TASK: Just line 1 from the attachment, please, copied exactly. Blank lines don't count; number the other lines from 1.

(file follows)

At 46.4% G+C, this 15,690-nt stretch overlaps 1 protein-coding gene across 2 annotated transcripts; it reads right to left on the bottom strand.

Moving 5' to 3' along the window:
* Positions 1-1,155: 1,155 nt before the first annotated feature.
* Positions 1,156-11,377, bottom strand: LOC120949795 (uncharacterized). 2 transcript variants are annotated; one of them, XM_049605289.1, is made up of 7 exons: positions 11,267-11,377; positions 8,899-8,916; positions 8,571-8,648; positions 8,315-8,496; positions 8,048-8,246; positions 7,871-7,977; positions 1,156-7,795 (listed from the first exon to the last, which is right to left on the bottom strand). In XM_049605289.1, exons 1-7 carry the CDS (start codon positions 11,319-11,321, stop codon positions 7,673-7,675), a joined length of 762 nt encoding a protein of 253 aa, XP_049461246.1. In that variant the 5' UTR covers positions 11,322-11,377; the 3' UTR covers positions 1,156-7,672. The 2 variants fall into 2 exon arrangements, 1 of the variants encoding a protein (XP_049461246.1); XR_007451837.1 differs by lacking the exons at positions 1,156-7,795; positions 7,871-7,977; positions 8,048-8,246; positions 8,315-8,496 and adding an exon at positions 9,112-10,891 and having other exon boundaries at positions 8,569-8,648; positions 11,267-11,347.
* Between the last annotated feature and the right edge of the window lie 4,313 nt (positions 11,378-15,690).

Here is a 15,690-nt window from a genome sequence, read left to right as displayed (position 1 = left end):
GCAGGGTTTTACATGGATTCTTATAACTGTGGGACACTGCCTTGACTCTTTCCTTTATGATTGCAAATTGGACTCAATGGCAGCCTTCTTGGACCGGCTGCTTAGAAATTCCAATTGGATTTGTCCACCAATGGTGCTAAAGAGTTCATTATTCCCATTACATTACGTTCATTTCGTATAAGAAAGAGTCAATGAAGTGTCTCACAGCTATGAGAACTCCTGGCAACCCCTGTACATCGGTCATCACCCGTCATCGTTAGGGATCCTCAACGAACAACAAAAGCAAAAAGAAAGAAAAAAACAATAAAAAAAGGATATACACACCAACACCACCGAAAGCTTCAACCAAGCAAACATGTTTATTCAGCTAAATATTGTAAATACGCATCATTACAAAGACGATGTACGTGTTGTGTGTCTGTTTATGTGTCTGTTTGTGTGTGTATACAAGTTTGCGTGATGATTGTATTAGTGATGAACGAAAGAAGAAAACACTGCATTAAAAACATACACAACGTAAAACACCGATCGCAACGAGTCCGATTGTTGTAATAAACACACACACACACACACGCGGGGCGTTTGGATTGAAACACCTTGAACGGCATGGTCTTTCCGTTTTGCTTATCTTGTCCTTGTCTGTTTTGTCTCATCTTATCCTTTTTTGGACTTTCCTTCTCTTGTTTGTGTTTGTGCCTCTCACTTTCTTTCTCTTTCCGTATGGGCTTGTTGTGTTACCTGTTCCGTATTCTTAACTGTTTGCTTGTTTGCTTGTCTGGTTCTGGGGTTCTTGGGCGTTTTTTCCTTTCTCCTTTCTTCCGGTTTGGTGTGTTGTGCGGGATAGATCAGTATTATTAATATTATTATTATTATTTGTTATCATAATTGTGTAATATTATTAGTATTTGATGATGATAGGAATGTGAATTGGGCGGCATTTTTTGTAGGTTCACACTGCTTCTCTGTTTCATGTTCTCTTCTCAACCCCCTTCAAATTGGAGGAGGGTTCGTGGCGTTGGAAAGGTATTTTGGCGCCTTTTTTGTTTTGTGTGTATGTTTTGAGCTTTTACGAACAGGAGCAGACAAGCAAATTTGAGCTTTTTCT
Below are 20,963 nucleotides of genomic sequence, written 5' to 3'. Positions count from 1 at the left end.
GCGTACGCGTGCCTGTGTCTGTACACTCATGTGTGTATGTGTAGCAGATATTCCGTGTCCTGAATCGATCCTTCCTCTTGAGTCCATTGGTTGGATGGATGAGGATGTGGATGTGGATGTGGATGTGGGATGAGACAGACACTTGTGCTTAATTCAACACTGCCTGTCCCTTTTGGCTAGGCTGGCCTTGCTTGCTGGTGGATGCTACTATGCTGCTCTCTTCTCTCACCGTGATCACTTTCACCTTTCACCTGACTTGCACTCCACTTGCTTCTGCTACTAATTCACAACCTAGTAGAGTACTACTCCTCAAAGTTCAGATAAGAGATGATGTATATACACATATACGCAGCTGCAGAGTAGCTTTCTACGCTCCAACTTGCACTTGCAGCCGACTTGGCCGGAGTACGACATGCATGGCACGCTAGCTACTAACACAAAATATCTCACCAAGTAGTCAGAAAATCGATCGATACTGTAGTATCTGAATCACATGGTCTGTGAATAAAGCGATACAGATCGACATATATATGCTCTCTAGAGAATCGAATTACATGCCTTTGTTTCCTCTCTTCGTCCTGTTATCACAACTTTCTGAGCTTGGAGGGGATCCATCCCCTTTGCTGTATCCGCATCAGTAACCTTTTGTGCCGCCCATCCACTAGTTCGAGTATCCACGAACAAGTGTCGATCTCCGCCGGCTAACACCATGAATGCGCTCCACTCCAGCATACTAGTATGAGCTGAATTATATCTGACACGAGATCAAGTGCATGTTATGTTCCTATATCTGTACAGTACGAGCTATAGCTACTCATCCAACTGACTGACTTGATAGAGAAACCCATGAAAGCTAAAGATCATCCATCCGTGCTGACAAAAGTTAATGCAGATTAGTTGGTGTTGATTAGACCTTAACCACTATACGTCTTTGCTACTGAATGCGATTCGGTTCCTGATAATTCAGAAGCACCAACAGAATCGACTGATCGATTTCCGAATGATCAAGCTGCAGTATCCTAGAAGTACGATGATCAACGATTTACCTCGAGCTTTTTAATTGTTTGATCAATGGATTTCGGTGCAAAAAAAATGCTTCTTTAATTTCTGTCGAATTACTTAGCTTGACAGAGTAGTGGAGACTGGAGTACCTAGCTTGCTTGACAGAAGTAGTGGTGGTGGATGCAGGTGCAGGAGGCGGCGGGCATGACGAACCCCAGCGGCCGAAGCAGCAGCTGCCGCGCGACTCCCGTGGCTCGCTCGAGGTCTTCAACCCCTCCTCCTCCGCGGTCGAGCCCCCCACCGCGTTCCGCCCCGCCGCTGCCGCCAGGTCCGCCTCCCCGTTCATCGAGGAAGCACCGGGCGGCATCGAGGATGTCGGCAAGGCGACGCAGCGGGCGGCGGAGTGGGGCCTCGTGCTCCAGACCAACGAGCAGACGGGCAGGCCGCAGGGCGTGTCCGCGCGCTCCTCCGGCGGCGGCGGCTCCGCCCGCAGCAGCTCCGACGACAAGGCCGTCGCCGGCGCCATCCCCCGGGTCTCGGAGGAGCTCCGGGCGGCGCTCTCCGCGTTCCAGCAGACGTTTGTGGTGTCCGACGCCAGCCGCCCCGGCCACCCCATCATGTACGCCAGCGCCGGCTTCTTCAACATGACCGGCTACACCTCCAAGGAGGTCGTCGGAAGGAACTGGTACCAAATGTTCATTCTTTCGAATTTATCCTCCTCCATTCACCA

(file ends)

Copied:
At 46.4% G+C, this 15,690-nt stretch overlaps 1 protein-coding gene across 2 annotated transcripts; it reads right to left on the bottom strand.